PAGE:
Anyone interested in traditional Florida cooking will find Marjorie Kinnan Rawlings’ classic, Cross Creek Cookery, a delight. If her name sounds familiar, it’s because she is the Pulitzer-Prize winning author of The Yearling. After her success with The Yearling, she wrote a non-fiction account of her life at Cross Creek in rural central Florida. Since she enjoyed entertaining and was quite proud of her cooking skills, Cross Creek described many of her favorite dishes. That book was published in 1942 and was picked up by Book-of-the-Month Club. A special armed forces edition was sent overseas during World War II. As a result, she received a lot of mail wanting recipes for those dishes. Cross Creek Cookery was published later that same year. From the introduction:
Men in the Service have written me from Hawaii, the Philippines, Australia, Ireland and Egypt. Always there was a wistful comment on my talk of foods; often a mention of a boyhood kitchen memory. Eight out of ten letters from Cross Creek ask for a recipe, or pass on a recipe, or speak of suffering over my chat of Cross Creek dishes.
Although there are many “Old Florida” recipes like Spoonbread, Poke Weed and Gopher Stew, you’ll also find some of her prized recipes like Lobster Newburg, Steak and Kidney Pie and Utterly Deadly Pecan Pie. Of course there’s many a story to go along with these recipes so the book is both delicious and entertaining. Here is Marjorie Rawlings’ recipe for pecan pie – and yes, it is “utterly deadly”.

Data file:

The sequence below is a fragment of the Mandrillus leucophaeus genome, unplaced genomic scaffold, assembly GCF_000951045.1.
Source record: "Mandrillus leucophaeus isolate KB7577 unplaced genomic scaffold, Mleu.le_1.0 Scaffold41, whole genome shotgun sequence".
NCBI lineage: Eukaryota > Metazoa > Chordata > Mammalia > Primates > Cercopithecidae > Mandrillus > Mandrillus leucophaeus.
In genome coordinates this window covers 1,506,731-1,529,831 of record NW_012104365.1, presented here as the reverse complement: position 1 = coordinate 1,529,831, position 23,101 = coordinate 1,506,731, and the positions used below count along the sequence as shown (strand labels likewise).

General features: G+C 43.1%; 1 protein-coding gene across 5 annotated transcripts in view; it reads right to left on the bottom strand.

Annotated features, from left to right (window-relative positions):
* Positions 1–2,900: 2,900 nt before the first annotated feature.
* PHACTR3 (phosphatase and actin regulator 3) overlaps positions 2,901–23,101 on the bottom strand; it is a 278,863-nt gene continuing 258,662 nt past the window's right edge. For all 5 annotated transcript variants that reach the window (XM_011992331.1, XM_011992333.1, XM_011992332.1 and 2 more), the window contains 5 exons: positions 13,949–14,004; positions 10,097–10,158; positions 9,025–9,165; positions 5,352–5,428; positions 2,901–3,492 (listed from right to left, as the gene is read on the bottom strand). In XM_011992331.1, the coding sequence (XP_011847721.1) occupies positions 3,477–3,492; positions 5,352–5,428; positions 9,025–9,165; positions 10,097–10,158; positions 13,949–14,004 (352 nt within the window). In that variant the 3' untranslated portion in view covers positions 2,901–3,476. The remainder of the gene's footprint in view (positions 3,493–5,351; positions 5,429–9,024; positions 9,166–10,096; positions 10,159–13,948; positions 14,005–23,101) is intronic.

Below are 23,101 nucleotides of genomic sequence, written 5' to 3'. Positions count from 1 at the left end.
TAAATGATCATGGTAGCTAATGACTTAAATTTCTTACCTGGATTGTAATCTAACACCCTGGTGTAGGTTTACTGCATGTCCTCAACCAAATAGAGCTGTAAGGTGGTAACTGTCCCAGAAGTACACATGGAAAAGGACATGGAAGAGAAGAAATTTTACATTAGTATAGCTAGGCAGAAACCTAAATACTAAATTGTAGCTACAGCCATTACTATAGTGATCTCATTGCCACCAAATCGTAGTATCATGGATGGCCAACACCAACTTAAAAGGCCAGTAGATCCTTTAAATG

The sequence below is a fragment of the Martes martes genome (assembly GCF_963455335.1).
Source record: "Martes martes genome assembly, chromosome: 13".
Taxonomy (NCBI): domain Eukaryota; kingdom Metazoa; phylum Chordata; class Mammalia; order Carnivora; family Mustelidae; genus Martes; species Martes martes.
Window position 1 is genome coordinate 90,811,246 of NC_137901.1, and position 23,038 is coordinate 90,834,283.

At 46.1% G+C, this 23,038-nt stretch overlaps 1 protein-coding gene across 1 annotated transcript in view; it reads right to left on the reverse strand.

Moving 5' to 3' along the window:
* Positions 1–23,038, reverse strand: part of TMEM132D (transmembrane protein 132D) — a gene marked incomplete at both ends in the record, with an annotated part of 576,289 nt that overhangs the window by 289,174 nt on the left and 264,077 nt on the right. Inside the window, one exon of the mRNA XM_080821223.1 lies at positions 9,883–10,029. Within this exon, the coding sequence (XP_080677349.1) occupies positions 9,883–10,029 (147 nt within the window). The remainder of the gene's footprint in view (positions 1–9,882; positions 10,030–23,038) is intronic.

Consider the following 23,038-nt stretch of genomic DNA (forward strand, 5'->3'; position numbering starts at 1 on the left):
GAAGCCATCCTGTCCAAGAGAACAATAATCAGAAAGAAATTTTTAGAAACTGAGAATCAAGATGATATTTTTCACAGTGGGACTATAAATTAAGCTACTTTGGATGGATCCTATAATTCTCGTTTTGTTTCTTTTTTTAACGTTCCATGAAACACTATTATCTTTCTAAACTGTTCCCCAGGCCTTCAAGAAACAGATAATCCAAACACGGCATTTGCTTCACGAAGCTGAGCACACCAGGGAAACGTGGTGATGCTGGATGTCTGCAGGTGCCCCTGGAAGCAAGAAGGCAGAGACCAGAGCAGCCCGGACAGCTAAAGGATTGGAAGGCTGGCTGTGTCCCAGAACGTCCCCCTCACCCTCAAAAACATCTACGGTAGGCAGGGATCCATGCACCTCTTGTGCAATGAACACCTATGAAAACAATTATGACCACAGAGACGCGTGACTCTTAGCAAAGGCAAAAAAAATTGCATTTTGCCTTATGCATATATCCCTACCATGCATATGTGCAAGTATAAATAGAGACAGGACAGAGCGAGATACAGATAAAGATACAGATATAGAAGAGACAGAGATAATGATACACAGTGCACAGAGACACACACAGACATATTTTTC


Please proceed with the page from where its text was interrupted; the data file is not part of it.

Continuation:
1 ¼ cups Southern cane syrup
1 ½ cups broken pecan meats
1 cup sugar
4 tablespoons butter
1 teaspoon vanilla
Boil sugar and syrup together two or three minutes. Beat eggs not too stiff, pour in slowly the hot syrup, add the butter, vanilla and the pecan meats, broken rather coarsely. Turn into a raw pie shell and bake in a moderate oven about forty-five minutes, or until set.
Her comment about this recipe – just before she offers her “reasonable” pecan pie recipe – is priceless:
I have nibbled at the Utterly Deadly Southern Pecan Pie, and have served it to those in whose welfare I took no interest, but being inclined to plumpness, and having as well a desire to see out my days on earth, I have never eaten a full portion.